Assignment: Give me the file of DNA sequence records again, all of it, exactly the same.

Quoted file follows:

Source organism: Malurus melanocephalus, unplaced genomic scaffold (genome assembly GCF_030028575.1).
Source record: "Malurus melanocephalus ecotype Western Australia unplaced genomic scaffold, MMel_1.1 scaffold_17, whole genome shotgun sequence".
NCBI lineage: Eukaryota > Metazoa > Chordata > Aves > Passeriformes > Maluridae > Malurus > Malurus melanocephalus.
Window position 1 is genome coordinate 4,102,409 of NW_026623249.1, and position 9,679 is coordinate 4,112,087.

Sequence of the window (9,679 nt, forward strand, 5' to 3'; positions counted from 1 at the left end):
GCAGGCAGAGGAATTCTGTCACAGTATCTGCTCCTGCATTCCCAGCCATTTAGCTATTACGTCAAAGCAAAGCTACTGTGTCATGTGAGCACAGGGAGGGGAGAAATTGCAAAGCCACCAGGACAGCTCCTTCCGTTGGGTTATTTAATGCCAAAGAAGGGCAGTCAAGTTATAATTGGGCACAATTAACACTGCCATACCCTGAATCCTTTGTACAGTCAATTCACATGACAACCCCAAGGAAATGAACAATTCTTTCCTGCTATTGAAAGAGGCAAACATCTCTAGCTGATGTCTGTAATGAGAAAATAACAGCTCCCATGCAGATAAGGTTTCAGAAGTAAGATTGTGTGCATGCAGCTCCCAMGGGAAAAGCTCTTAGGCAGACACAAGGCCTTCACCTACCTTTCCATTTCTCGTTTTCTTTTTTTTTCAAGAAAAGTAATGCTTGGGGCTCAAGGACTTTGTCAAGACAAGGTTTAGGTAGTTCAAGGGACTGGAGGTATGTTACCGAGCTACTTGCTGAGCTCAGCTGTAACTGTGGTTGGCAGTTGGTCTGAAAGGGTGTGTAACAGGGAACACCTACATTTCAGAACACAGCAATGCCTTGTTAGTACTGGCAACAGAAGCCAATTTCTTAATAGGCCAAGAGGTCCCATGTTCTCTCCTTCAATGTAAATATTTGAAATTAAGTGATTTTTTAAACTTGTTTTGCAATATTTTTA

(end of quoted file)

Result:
Source organism: Malurus melanocephalus, unplaced genomic scaffold (genome assembly GCF_030028575.1).
Source record: "Malurus melanocephalus ecotype Western Australia unplaced genomic scaffold, MMel_1.1 scaffold_17, whole genome shotgun sequence".
NCBI lineage: Eukaryota > Metazoa > Chordata > Aves > Passeriformes > Maluridae > Malurus > Malurus melanocephalus.
Window position 1 is genome coordinate 4,102,409 of NW_026623249.1, and position 9,679 is coordinate 4,112,087.

Sequence of the window (9,679 nt, forward strand, 5' to 3'; positions counted from 1 at the left end):
GCAGGCAGAGGAATTCTGTCACAGTATCTGCTCCTGCATTCCCAGCCATTTAGCTATTACGTCAAAGCAAAGCTACTGTGTCATGTGAGCACAGGGAGGGGAGAAATTGCAAAGCCACCAGGACAGCTCCTTCCGTTGGGTTATTTAATGCCAAAGAAGGGCAGTCAAGTTATAATTGGGCACAATTAACACTGCCATACCCTGAATCCTTTGTACAGTCAATTCACATGACAACCCCAAGGAAATGAACAATTCTTTCCTGCTATTGAAAGAGGCAAACATCTCTAGCTGATGTCTGTAATGAGAAAATAACAGCTCCCATGCAGATAAGGTTTCAGAAGTAAGATTGTGTGCATGCAGCTCCCAMGGGAAAAGCTCTTAGGCAGACACAAGGCCTTCACCTACCTTTCCATTTCTCGTTTTCTTTTTTTTTCAAGAAAAGTAATGCTTGGGGCTCAAGGACTTTGTCAAGACAAGGTTTAGGTAGTTCAAGGGACTGGAGGTATGTTACCGAGCTACTTGCTGAGCTCAGCTGTAACTGTGGTTGGCAGTTGGTCTGAAAGGGTGTGTAACAGGGAACACCTACATTTCAGAACACAGCAATGCCTTGTTAGTACTGGCAACAGAAGCCAATTTCTTAATAGGCCAAGAGGTCCCATGTTCTCTCCTTCAATGTAAATATTTGAAATTAAGTGATTTTTTAAACTTGTTTTGCAATATTTTTA